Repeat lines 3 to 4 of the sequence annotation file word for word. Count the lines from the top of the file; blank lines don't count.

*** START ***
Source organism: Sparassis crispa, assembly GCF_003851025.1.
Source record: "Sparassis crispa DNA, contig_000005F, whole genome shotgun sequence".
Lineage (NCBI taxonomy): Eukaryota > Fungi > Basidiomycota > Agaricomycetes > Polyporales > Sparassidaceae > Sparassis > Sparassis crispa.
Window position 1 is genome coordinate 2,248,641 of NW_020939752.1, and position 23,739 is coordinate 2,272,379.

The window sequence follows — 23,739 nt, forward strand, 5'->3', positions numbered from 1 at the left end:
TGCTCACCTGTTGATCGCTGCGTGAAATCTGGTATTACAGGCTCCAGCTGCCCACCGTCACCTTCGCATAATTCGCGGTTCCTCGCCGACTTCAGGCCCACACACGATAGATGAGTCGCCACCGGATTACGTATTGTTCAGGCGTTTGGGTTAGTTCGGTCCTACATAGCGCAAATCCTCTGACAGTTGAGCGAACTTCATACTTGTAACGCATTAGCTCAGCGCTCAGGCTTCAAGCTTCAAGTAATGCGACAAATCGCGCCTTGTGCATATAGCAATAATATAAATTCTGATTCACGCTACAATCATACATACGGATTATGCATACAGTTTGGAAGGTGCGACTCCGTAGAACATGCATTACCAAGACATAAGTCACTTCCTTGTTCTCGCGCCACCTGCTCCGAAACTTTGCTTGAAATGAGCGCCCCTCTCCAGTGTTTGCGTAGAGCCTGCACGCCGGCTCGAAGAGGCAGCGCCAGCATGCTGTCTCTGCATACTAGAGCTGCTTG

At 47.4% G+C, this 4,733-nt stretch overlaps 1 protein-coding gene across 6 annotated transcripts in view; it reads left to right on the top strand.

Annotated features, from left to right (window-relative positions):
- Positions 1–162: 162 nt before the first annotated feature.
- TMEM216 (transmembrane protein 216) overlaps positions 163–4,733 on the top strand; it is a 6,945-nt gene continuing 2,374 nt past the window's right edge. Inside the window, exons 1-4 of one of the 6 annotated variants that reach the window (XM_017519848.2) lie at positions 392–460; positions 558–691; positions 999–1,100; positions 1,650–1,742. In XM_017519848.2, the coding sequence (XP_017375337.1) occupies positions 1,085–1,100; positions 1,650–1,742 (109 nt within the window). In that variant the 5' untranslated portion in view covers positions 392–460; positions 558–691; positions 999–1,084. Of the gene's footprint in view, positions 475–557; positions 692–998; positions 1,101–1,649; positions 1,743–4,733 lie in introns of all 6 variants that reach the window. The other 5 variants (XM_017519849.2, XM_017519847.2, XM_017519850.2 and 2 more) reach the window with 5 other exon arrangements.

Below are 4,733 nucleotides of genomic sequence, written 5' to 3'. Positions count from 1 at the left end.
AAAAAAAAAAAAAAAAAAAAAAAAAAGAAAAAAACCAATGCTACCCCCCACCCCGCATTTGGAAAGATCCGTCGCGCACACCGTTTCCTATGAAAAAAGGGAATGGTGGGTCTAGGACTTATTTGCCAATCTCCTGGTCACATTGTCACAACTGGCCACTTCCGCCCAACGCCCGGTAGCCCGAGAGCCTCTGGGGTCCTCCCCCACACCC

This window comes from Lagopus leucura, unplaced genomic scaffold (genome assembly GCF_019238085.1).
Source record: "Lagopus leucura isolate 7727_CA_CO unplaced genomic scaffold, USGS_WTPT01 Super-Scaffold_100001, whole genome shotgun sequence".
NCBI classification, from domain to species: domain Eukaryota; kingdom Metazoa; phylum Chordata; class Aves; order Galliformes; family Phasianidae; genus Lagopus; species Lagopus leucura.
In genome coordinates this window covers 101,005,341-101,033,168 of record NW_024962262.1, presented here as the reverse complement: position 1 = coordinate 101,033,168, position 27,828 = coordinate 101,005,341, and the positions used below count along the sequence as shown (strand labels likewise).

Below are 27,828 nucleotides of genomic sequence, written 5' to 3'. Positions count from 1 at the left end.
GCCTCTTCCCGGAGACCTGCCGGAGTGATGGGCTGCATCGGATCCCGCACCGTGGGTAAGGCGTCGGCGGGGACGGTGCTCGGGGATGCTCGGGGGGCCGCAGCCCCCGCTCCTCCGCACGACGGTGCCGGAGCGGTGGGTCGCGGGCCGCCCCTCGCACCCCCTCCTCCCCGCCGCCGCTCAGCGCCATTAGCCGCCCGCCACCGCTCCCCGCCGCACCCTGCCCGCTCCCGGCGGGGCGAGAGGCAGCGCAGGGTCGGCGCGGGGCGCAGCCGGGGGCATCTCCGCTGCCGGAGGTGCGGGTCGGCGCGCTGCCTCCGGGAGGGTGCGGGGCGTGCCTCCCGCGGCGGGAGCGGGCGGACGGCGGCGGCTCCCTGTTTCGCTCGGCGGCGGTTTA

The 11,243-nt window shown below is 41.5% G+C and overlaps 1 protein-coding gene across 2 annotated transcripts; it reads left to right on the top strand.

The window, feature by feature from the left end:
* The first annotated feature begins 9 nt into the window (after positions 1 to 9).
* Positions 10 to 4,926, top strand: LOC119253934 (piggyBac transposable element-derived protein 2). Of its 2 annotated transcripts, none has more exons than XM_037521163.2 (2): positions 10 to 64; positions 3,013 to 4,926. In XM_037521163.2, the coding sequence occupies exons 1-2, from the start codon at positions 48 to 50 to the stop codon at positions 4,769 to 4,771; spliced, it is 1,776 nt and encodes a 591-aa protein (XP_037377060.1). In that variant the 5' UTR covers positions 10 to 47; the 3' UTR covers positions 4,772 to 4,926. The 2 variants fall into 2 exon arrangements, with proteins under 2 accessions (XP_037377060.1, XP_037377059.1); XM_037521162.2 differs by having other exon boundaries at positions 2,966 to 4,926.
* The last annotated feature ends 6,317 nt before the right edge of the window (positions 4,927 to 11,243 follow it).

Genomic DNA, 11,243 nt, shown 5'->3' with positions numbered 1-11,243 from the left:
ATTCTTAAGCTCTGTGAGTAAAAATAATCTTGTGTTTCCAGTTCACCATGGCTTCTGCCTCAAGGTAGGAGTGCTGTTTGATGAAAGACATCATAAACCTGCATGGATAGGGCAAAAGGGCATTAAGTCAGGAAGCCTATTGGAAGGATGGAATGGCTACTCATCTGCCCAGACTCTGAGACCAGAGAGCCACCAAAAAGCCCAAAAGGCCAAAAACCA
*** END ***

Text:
Lineage (NCBI taxonomy): Eukaryota > Fungi > Basidiomycota > Agaricomycetes > Polyporales > Sparassidaceae > Sparassis > Sparassis crispa.
Window position 1 is genome coordinate 2,248,641 of NW_020939752.1, and position 23,739 is coordinate 2,272,379.